DRC postpones polls amidst rising suspicion of prolonging the Kabila reign
Written by: George Kalisa
Friday, December 21st, 2018, 8:07
The Congolese Independent National Election Commission (CENI) Chief Corneille Nangaa on December20 announced the postponement of the long-delayed Presidential polls, citing technical reasons. There were widespread speculations across the country on Wednesday that the elections would not take place on Sunday following the destruction of the voting materials in Kinshasa depot earlier in the week.
“We have painfully decided to postpone the Sunday election due to technical problems related to the Kinshasa province,” Nangaa told reporters at a press briefing in the capital Kinshasa on Thursday.
However, the opposition reasons CENI advanced for the delay never went down well with the opposition particularly, Martin Fayulu. Fayulu is one of the two opposition front runners in this election.
“No delay can be justified,” said Martin Fayulu.
Kabila and Nangaa would bear full responsibility for this charade,” he added.
H.E President Joseph Kabila
Sources at CENI said five million ballot papers were needed from South Africa of which only one million had arrived.
The CENI announcement came barely a day after the Governor of Kinshasa had banned campaigns in Kinshasa city as a precaution measure to pending violence on the streets.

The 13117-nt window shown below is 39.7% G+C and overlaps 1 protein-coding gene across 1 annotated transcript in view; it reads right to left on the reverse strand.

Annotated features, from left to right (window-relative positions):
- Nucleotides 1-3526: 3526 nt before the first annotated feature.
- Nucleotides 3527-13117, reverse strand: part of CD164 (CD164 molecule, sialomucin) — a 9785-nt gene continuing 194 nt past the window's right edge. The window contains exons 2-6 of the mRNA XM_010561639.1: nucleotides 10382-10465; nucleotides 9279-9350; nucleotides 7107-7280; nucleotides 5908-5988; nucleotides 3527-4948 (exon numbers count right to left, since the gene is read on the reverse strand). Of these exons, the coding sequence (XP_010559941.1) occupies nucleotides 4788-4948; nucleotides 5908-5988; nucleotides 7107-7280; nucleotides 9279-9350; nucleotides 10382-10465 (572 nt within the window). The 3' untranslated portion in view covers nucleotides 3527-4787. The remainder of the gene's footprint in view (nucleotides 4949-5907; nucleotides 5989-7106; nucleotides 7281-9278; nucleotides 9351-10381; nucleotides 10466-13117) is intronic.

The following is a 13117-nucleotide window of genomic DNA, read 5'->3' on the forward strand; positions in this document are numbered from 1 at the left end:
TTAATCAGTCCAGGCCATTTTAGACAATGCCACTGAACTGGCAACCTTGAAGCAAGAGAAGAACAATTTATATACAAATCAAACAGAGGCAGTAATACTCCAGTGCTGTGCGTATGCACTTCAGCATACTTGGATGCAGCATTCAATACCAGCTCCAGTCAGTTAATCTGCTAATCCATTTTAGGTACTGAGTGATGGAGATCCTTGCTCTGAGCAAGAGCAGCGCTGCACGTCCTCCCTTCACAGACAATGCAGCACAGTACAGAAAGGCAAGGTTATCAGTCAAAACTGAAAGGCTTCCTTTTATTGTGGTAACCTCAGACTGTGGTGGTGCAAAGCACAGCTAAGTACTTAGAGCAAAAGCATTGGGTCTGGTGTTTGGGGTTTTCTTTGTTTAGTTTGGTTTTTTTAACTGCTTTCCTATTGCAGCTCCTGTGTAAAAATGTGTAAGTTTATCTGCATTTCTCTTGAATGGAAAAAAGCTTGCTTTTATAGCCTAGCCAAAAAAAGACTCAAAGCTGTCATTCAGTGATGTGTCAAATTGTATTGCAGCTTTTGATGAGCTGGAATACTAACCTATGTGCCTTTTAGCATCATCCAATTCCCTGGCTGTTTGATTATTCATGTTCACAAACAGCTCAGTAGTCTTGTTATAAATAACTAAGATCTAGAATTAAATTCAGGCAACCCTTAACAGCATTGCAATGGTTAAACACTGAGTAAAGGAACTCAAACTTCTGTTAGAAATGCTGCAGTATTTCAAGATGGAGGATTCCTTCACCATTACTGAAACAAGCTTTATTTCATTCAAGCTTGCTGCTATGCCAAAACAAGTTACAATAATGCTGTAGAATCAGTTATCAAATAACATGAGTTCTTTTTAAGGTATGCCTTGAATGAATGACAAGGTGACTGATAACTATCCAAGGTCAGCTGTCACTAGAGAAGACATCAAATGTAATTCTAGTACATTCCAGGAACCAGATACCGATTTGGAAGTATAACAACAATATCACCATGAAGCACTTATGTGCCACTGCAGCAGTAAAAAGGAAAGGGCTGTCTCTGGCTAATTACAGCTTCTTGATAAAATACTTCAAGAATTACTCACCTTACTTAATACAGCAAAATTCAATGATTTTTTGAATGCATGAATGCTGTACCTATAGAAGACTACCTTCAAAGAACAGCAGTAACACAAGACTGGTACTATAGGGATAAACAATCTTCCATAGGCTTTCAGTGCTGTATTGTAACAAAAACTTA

The Lamuka coalition Presidential candidate and ex-oil tycoon Martin Fayulu was due to hold a rally there.
"The provincial government of Kinshasa, on security grounds, has decided to suspend election campaign activities on all of the territory of the capital from today," said Andre Kimbuta, the Governor of Kinshasa in a statement.
A few days before a mysteries fire destroyed about 8,000 biometric election machines in the CENI depot. The ruling party the People's Party for Reconstruction and Democracy (PPRD) and the opposition parties pointed a blaming finger at each other over the incident.
The opposition has already sent signals that ruling party was rigging the election by opting to use biometric machines for the first time in the country. Electronic machines have been used before in Belgium, India, Namibia, Brazil and Venezuela.
But, the point of contention is that the particular device which the opposition has contested has not been tested anywhere before. And, the opposition says the machines may favour incumbent President Joseph Kabila’s handpicked candidate, Emmanuel Ramazani Shadary. Secondly, there is doubt in the opposition about the competence of the polling officers in using the machines.